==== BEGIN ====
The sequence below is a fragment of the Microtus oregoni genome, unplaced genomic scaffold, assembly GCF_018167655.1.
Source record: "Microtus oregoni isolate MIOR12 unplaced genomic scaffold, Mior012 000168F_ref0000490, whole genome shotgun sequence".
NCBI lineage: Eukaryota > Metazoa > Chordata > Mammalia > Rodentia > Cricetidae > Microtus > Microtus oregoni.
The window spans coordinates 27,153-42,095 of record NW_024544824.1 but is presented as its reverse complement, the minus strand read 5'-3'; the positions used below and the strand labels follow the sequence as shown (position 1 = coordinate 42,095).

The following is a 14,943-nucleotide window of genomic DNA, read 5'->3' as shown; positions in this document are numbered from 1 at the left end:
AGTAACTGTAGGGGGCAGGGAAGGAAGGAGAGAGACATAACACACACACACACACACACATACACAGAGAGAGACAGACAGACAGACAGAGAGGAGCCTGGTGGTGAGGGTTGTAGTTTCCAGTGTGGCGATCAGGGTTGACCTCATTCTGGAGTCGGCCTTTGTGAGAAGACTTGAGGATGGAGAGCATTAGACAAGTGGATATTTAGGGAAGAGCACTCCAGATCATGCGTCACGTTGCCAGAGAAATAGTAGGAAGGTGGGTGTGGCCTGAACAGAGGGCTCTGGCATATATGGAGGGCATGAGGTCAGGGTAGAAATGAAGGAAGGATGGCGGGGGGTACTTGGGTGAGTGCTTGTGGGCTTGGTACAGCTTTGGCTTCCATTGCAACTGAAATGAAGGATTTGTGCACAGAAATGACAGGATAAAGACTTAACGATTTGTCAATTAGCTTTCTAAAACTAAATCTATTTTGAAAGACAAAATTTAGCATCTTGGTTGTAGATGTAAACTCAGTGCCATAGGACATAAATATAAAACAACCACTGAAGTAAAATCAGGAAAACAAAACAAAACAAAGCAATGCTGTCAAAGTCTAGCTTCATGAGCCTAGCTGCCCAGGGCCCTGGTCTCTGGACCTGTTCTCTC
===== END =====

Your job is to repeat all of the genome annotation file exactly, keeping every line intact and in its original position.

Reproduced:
The sequence below is a fragment of the Microtus oregoni genome, unplaced genomic scaffold, assembly GCF_018167655.1.
Source record: "Microtus oregoni isolate MIOR12 unplaced genomic scaffold, Mior012 000168F_ref0000490, whole genome shotgun sequence".
NCBI lineage: Eukaryota > Metazoa > Chordata > Mammalia > Rodentia > Cricetidae > Microtus > Microtus oregoni.
The window spans coordinates 27,153-42,095 of record NW_024544824.1 but is presented as its reverse complement, the minus strand read 5'-3'; the positions used below and the strand labels follow the sequence as shown (position 1 = coordinate 42,095).

The following is a 14,943-nucleotide window of genomic DNA, read 5'->3' as shown; positions in this document are numbered from 1 at the left end:
AGTAACTGTAGGGGGCAGGGAAGGAAGGAGAGAGACATAACACACACACACACACACACATACACAGAGAGAGACAGACAGACAGACAGAGAGGAGCCTGGTGGTGAGGGTTGTAGTTTCCAGTGTGGCGATCAGGGTTGACCTCATTCTGGAGTCGGCCTTTGTGAGAAGACTTGAGGATGGAGAGCATTAGACAAGTGGATATTTAGGGAAGAGCACTCCAGATCATGCGTCACGTTGCCAGAGAAATAGTAGGAAGGTGGGTGTGGCCTGAACAGAGGGCTCTGGCATATATGGAGGGCATGAGGTCAGGGTAGAAATGAAGGAAGGATGGCGGGGGGTACTTGGGTGAGTGCTTGTGGGCTTGGTACAGCTTTGGCTTCCATTGCAACTGAAATGAAGGATTTGTGCACAGAAATGACAGGATAAAGACTTAACGATTTGTCAATTAGCTTTCTAAAACTAAATCTATTTTGAAAGACAAAATTTAGCATCTTGGTTGTAGATGTAAACTCAGTGCCATAGGACATAAATATAAAACAACCACTGAAGTAAAATCAGGAAAACAAAACAAAACAAAGCAATGCTGTCAAAGTCTAGCTTCATGAGCCTAGCTGCCCAGGGCCCTGGTCTCTGGACCTGTTCTCTC